Im Focus: First evidence on the source of extragalactic particles

For the first time ever, scientists have determined the cosmic origin of highest-energy neutrinos. A research group led by IceCube scientist Elisa Resconi, spokesperson of the Collaborative Research Center SFB1258 at the Technical University of Munich (TUM), provides an important piece of evidence that the particles detected by the IceCube neutrino telescope at the South Pole originate from a galaxy four billion light-years away from Earth.

To rule out other origins with certainty, the team led by neutrino physicist Elisa Resconi from the Technical University of Munich and multi-wavelength...

Im Focus: Magnetic vortices: Two independent magnetic skyrmion phases discovered in a single material

For the first time a team of researchers have discovered two different phases of magnetic skyrmions in a single material. Physicists of the Technical Universities of Munich and Dresden and the University of Cologne can now better study and understand the properties of these magnetic structures, which are important for both basic research and applications.

Whirlpools are an everyday experience in a bath tub: When the water is drained a circular vortex is formed. Typically, such whirls are rather stable. Similar...

Im Focus: Breaking the bond: To take part or not?

Physicists working with Roland Wester at the University of Innsbruck have investigated if and how chemical reactions can be influenced by targeted vibrational excitation of the reactants. They were able to demonstrate that excitation with a laser beam does not affect the efficiency of a chemical exchange reaction and that the excited molecular group acts only as a spectator in the reaction.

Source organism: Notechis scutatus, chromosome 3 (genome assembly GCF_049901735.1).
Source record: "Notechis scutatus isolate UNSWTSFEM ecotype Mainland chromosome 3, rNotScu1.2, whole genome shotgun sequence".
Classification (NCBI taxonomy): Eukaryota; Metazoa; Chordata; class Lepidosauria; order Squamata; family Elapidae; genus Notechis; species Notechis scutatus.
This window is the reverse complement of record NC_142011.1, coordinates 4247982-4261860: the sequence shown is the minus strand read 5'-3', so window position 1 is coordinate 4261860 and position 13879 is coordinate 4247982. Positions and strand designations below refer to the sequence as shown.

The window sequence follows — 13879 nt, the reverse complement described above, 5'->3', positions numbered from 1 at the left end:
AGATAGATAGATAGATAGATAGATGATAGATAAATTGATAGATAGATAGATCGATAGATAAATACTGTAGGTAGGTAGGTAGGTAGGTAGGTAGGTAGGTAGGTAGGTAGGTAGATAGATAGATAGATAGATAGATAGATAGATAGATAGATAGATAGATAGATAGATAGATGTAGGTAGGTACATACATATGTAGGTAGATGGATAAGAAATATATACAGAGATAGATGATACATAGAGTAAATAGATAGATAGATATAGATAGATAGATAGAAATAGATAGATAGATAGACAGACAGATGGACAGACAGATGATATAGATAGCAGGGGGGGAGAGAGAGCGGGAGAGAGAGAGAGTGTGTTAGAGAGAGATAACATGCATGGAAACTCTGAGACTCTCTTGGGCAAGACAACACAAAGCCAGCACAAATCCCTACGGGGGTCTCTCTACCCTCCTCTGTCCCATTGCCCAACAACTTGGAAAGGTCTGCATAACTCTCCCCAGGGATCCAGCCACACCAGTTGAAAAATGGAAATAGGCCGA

A frequently used reaction in organic chemistry is nucleophilic substitution. It plays, for example, an important role in in the synthesis of new chemical...

Im Focus: New 2D Spectroscopy Methods

Optical spectroscopy allows investigating the energy structure and dynamic properties of complex quantum systems. Researchers from the University of Würzburg present two new approaches of coherent two-dimensional spectroscopy.

"Put an excitation into the system and observe how it evolves." According to physicist Professor Tobias Brixner, this is the credo of optical spectroscopy....

Im Focus: Chemical reactions in the light of ultrashort X-ray pulses from free-electron lasers

Ultra-short, high-intensity X-ray flashes open the door to the foundations of chemical reactions. Free-electron lasers generate these kinds of pulses, but there is a catch: the pulses vary in duration and energy. An international research team has now presented a solution: Using a ring of 16 detectors and a circularly polarized laser beam, they can determine both factors with attosecond accuracy.

Free-electron lasers (FELs) generate extremely short and intense X-ray flashes. Researchers can use these flashes to resolve structures with diameters on the...

All Focus news of the innovation-report >>>

Anzeige

Anzeige

VideoLinks
Industry & Economy
Event News

Leading experts in Diabetes, Metabolism and Biomedical Engineering discuss Precision Medicine

13.07.2018 | Event News

Conference on Laser Polishing – LaP: Fine Tuning for Surfaces

12.07.2018 | Event News

11th European Wood-based Panel Symposium 2018: Meeting point for the wood-based materials industry

03.07.2018 | Event News

 
Latest News

Subaru Telescope helps pinpoint origin of ultra-high energy neutrino

16.07.2018 | Physics and Astronomy

Barium ruthenate: A high-yield, easy-to-handle perovskite catalyst for the oxidation of sulfides

16.07.2018 | Life Sciences

New research calculates capacity of North American forests to sequester carbon

16.07.2018 | Earth Sciences

VideoLinks
Science & Research
Overview of more VideoLinks >>>